Pankaj ParasharDesigner. Developer. Writer.
Sep 18, 2016

Mocking Python

Whether it is about mocking an object, class, method or a function, in Python, everything can be more or less decomposed into a handful of similar steps. Throughout the article, we would only make use of the patch decorator that can be imported as,

>>> from mock import patch

In-case you’re version of Python doesn’t come bundled up with the mock library, then you could install it by running the following command, in you’re nearest terminal,

$ pip install mock

Mock the return value of a function

Let’s say you want to mock the return value of a function f2 that is being called from the function f1.

>>> def f2():
...     return 'Inside f2'
...
>>> def f1():
...     print( f2() )
...
>>> f1()
Inside f2

We’ll patch the return_value of the function f2 by applying a decorator to our test function, test_f1.

>>> @patch('__main__.f2')
... def test_f1(mock_f2):
...     mock_f2.return_value = 'Inside mock f2'
...     f1()
... 
>>> test_f1()
Inside mock f2

Mock a variable in function scope

Let’s say we want to mock the value of a variable x local to a function scope of f1.

>>> def f1():
...     x = 1
...     print( x )
...
>>> f1()
1

As per Alex Martelli, this is impossible to mock as explained in this Stackoverflow answer. Instead use a default argument, as part of the function signature.

>>> def f1(x=None):
...     x = x or 1
...     print( x )
...
>>> f1()
1

Now it is easy to write a test function, by simply calling the function with the expected value.

>>> def test_f1():
...     f1(x=2)
...
>>> test_f1()
2

Mock a variable in module scope

Let’s say we want to mock the value of a variable x local to a module scope of module.py.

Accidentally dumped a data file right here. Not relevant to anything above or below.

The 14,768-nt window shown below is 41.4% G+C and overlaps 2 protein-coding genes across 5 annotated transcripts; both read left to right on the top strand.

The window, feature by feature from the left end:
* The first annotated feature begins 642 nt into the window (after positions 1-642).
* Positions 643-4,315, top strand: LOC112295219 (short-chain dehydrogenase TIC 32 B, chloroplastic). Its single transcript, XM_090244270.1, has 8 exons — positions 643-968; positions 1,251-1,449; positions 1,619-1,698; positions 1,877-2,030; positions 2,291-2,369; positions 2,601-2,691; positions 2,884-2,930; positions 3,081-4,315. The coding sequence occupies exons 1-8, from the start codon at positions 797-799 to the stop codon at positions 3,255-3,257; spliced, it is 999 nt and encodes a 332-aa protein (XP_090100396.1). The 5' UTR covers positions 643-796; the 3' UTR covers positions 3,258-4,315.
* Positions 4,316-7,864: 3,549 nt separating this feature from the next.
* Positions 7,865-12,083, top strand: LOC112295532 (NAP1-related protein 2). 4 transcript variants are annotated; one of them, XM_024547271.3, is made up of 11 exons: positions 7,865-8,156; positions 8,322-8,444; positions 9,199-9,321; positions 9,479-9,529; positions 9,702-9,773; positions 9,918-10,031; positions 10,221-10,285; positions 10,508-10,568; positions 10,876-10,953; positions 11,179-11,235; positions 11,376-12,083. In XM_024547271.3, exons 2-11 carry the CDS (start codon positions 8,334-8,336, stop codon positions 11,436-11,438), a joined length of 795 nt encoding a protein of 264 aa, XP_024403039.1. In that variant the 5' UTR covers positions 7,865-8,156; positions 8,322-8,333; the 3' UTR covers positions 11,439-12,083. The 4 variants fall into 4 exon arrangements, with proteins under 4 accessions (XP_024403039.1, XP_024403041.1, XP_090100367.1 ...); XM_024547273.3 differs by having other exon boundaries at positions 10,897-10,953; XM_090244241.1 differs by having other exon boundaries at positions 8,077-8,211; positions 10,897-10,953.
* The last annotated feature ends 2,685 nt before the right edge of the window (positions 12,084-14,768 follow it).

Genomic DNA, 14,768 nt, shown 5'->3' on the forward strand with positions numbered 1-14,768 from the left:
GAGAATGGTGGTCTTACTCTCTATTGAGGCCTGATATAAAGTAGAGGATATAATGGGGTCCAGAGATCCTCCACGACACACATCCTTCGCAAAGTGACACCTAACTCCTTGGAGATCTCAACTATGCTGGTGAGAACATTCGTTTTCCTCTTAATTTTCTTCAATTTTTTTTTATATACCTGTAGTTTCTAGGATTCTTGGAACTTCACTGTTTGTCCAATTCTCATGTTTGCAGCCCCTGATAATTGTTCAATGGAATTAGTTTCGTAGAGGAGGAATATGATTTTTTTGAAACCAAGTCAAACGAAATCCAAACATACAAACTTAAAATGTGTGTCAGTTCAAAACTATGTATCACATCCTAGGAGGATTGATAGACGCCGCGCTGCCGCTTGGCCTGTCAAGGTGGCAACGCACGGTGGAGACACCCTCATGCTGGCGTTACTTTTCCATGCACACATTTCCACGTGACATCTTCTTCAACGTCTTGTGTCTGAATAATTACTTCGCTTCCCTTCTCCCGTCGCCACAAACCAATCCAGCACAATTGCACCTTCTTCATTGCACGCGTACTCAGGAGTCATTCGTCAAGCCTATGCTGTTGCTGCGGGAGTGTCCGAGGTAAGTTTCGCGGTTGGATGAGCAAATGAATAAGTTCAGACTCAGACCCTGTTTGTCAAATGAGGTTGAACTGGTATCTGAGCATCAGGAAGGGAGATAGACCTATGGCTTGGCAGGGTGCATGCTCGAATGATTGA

#: Contents of module.py
x = 1
def f1():
    print( x )

Since, x is in a global scope for module module.py, you can mock the value without using patch.

>>> import module
>>> def test_f1():
...     module.x = 2
...     module.f1()
...
>>> test_f1()
2

If you want to achieve the same behavior, using the @patch decorator, then it can be done in the following way,

>>> import module
>>> @patch('module.x', 2)
... def test_f1():
...     module.f1()
... 
>>> test_f1()
2

Mock an instance attribute

Let’s say we want to mock an attribute attr1 of an instance obj1 of class MyClass.

>>> class MyClass:
...     attr1 = 1
...     def f1( self ):
...         print( self.attr1 )
... 
>>> obj1 = MyClass()
>>> obj1.f1()
1

This could easily be achieved without using the @patch decorator in the following way,

>>> def test_f1():
...     obj = MyClass()
...     obj.attr1 = 2
...     obj.f1()
...
2

Implementing the same behavior using @patch,

>>> @patch('__main__.MyClass.attr1', 2)
... def test_f1():
...     obj1 = MyClass()
...     obj1.f1()
... 
>>> 
>>> test_f1()
2

Mock an instance method

Let’s say we want to mock a method f1 of an instance obj1 of class MyClass.

>>> class MyClass:
...     def f2( self ):
...         return 'Inside f2' 
...     
...     def f1( self ):
...         print( self.f2() )
... 
>>> obj1 = MyClass()
>>> obj1.f1()
Inside f2

Now we could patch the MyClass and change the return_value of function f2.

>>> @patch('__main__.MyClass.f2')
... def test_f1(mock_f2):
...     mock_f2.return_value = 'Inside mock f2'
...     obj1 = MyClass()
...     obj1.f1()
... 
>>> 
>>> test_f1()
Inside mock f2

Mock the instance itself

Mocking a class instance can be done by changing the return_value attribute of the mocked class.

>>> class MyClass:
...     def __init__(self):
...         print( 'Inside init' )
... 
>>> 
>>> MyClass()
Inside init

>>> @patch('__main__.MyClass')
... def test_f(mock_MyClass):
...     mock_MyClass.return_value = 'Inside mock init'
...     print( MyClass() )
...
Inside mock init

In nutshell, we manage to test each scenario without using Mock or MagicMock. In most of the cases, patch should be enough to unit test your code.